George C. Scott has appeared in a number of classic films, including Doctor Strangelove and The Rescuers Down Under. None of his roles were more iconic than his portrayal of General Patton.
Scott delivered an outstanding performance that earned him numerous awards. There are many great scenes in the 1970 film, but his speech is the best.
It’s a motivational powerhouse. Scott appears as Patton in full uniform against a massive American flag backdrop. He approaches the front of the stage and takes a saluting stance.
As he stands firm in salute, a trumpet plays. We see a lot of close-ups of the man. Many rings adorn his fingers, and medals adorn his uniform.
Patton takes a more relaxed stance as the trumpet solo concludes. He instructs the audience to take their seats. We can hear the audience sitting down behind the camera.
Patton begins by explaining what it means to win a war to the soldiers. He emphasizes how wars are not won by dying for your country. They are won by causing “the other poor dumb bastard to die for his country.”
Patton discusses politics by emphasizing that Americans were born fighters. He describes how the soldiers were once children who looked up to the best. As he describes it, America loves winners and despises losers.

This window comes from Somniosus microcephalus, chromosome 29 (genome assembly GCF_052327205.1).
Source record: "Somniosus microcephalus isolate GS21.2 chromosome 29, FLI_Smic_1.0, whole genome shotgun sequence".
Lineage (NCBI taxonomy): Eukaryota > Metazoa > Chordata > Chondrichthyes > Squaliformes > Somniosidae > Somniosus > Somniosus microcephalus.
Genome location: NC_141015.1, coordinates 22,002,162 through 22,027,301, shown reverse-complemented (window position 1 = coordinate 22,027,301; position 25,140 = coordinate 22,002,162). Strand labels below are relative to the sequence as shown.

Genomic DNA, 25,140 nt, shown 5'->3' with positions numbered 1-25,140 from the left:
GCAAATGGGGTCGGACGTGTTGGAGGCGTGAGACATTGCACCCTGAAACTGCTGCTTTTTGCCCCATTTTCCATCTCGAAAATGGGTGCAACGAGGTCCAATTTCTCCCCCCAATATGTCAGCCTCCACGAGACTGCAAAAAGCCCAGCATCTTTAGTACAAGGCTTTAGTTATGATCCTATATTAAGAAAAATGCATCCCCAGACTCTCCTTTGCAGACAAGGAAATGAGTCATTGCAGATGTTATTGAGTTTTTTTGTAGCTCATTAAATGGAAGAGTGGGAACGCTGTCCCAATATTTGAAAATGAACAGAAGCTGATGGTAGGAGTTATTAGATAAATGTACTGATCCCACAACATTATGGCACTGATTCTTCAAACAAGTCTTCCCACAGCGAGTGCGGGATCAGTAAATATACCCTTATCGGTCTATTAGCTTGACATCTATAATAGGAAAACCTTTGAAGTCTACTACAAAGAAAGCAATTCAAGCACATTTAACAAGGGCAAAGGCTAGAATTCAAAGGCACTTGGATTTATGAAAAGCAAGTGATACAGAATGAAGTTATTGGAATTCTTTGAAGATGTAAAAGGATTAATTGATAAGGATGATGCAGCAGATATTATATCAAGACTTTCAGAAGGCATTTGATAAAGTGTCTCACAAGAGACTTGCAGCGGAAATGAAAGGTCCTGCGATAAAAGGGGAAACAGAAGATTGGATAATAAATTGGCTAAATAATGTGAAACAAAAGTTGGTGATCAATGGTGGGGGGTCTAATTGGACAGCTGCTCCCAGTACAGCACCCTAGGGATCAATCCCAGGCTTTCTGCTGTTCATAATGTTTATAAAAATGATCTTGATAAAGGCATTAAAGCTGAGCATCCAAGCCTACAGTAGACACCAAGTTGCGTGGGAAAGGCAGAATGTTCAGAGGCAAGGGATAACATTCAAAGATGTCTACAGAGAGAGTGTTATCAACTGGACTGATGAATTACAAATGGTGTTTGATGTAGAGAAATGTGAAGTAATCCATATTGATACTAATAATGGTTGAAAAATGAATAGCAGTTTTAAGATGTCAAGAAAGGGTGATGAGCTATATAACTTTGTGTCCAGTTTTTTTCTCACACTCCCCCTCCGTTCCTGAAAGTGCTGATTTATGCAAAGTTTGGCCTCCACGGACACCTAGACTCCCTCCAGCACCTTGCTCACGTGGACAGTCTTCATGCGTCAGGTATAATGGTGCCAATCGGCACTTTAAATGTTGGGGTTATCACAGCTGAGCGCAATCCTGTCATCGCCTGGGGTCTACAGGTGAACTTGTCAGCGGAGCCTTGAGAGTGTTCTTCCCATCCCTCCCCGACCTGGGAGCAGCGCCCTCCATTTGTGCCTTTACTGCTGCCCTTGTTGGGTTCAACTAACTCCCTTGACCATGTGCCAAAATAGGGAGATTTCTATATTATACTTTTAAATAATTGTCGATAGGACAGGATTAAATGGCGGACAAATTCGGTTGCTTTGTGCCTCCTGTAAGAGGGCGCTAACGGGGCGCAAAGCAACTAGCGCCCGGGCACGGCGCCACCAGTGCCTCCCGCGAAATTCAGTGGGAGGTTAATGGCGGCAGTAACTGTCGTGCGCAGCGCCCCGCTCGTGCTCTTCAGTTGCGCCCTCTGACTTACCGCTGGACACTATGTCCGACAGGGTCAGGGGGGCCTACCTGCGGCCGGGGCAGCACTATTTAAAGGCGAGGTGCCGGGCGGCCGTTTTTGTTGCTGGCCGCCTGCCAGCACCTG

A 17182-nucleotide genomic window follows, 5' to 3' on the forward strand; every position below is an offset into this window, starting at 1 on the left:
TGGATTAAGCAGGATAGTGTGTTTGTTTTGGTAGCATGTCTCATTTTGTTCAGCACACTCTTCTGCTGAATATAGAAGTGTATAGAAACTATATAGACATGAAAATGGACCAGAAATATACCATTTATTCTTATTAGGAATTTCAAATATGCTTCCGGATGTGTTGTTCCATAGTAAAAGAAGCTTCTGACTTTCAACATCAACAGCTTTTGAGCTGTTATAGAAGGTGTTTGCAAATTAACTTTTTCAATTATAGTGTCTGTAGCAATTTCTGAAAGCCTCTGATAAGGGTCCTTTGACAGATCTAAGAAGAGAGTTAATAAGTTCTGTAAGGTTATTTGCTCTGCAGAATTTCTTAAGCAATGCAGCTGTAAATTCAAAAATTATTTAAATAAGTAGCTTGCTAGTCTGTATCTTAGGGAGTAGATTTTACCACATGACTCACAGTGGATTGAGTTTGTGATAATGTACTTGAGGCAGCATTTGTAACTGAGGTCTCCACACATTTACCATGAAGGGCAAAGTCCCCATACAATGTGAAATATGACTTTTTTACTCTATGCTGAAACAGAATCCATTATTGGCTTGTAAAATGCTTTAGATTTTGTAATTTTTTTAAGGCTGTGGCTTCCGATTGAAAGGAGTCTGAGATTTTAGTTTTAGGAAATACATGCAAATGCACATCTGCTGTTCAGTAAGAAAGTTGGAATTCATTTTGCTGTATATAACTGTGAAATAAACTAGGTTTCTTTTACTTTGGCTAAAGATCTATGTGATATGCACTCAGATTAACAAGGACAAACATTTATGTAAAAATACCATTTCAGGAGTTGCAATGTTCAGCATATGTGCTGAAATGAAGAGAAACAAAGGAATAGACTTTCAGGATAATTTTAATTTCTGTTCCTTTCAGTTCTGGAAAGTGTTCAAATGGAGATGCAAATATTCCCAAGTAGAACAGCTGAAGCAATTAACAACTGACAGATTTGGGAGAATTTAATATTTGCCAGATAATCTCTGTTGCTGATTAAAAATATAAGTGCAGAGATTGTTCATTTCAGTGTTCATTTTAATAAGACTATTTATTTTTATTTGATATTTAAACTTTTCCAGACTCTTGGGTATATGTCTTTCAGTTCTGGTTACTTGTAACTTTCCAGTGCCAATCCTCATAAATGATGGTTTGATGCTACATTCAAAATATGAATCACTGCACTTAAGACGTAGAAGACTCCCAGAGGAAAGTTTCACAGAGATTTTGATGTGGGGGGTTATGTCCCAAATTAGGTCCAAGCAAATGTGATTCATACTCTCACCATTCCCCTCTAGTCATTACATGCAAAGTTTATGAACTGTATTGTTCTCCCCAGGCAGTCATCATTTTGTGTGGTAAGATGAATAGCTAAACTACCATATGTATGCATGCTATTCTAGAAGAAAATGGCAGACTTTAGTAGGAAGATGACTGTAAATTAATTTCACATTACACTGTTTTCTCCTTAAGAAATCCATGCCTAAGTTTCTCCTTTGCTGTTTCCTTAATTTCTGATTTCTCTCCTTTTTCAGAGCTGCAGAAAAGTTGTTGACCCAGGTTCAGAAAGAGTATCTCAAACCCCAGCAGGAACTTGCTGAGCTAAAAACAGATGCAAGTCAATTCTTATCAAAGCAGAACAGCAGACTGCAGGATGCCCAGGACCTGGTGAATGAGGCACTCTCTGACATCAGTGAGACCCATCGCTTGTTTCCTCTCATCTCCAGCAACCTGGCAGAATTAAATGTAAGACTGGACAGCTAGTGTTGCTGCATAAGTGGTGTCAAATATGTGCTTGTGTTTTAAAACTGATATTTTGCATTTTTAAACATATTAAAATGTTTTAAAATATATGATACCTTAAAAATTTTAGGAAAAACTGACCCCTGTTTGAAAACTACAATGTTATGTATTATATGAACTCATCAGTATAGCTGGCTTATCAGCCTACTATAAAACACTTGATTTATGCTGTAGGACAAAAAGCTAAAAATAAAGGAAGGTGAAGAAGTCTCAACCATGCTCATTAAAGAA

Patton paces the stage, emphasizing that America will never lose a war. He emphasizes how an army is all about teamwork and how individuality is a waste of time. He criticizes the Saturday Evening Post for publishing an article about individuality.
Spirits are raised when Patton mentions how they are the best men with the best equipment. He feels sorry for the enemy, knowing how powerful his army will be.
Patton’s descriptions are quite graphic. When his men meet the enemy, he says, they’ll “cut out their living guts and use them to grease the treads of our tanks.”
Patton addresses the men who may tense up under gunfire, realizing there is still fear. Patton claims that this will not be an issue. Duty is something he knows every soldier feels in their bones.
‘When you put your hand into a bunch of goo that was your best friend’s face a moment ago, you’ll know what to do,’ he says.
Patton mentions how he never wants to be told that positions are being held. That is unacceptable. His army should be constantly moving forward.
‘We’re going to go through him like crap through a goose,’ says Patton of his method of advancement.
Patton mentions how the men who make it back home will have quite the story to tell. He assures them that telling war stories to their grandchildren will be a memorable experience.
Patton concludes his speech with admiration. ‘Oh, I will be proud to lead you wonderful guys into battle whenever and wherever,’ he says.
‘That’s all,’ Patton says as he finishes. He then exits the stage, ready for battle.
This speech has been one of the most memorable movie speeches. It’s been parodied in everything from The Simpsons to the Sesame Street movie Follow That Bird. It remains just as powerful today as it was in 1970.